My Wives

I descend on Holborn’s escalator
watching my wives pass by on the opposite side,
smiling, waving at me; they shout in Swedish,
Russian, Urdu, that they’ll always love me.
Even my English wives croon in their dialects.
My Japanese wives bow low, their kimonos
showering the stairs with the smell of Hokkaido
and Kanto. My wives are everywhere;
pacing the corridors, rushing to Kilburn,
Gatwick, Paddington, smiling at me as they go.
They have new husbands now, waiting at home,
but I know it’s me they miss. As we tunnel the grim
postcodes of Lambeth, Borough,
the Elephant and Castle, most of my wives have
left to catch connections for Kent or Sussex.
There are just the two of us now,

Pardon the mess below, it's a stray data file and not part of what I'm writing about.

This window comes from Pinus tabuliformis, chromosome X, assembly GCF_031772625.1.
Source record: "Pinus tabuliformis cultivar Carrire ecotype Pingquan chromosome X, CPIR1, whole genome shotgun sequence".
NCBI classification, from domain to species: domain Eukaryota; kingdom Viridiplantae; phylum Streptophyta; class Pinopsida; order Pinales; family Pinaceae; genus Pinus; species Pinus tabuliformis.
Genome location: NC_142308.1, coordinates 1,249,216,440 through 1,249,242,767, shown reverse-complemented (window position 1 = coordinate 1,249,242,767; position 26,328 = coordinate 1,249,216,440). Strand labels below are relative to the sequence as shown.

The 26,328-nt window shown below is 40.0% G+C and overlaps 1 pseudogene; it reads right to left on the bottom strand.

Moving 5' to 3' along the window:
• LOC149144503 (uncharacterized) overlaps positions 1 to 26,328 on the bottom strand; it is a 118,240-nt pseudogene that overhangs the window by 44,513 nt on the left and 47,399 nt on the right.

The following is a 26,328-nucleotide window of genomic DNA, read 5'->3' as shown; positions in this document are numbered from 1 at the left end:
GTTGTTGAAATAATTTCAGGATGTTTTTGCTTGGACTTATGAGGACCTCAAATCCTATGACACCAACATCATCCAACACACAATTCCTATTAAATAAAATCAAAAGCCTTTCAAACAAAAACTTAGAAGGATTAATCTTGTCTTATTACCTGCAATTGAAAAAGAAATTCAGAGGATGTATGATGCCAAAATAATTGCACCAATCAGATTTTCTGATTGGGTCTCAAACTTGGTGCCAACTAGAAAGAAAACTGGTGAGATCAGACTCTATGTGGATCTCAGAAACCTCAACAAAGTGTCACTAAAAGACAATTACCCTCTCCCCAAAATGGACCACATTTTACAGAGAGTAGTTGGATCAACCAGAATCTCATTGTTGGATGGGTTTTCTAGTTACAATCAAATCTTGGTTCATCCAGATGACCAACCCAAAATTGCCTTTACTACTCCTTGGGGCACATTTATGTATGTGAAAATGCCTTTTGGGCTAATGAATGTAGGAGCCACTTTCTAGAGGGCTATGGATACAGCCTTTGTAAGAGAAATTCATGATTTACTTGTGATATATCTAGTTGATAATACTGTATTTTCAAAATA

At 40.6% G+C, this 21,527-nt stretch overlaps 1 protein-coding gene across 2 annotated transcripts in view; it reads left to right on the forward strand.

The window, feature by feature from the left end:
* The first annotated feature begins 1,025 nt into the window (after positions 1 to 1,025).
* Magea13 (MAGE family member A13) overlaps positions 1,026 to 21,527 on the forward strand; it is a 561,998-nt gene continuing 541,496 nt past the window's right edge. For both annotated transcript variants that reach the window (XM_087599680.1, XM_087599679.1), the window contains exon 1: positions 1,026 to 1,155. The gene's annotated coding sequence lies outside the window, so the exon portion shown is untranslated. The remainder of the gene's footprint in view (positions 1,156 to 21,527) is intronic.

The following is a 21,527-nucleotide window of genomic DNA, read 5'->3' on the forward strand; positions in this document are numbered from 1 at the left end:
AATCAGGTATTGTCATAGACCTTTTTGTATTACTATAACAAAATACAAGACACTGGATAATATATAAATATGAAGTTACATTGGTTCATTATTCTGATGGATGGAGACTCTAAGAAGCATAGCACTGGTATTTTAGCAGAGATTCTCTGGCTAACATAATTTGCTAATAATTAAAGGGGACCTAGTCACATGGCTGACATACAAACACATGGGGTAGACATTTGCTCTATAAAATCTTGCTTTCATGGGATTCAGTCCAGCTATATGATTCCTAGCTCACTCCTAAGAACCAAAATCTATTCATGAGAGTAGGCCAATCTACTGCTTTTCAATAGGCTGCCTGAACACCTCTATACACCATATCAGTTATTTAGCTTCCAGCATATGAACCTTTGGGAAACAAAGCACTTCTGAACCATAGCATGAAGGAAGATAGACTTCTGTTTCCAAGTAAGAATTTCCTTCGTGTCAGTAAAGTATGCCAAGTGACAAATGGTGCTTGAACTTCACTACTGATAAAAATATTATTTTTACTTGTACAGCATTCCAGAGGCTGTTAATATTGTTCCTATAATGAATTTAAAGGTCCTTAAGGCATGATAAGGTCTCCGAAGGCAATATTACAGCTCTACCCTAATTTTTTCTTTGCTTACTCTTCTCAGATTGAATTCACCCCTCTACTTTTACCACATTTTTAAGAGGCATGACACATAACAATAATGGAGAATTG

husband and wife for a couple of stops.
We sit in our seats, rocking in unison.
She twists her wedding-ring, then starts
to weep. What can I do but join her?
We sob through Waterloo and Kennington,
all the way to Stockwell where she picks up
her bag, and slips through the doors.
I can picture her room in the Walworth Road,
her Joss sticks smouldering, that smell
of patchouli she’s left in the empty carriage.
I go home alone, lie in an empty bed
while all my wives are sleeping with men
who do not love them.


from Spanish Fly (Cape, 2001), © Neil Rollinson 2001, used by permission of the author and the publisher.

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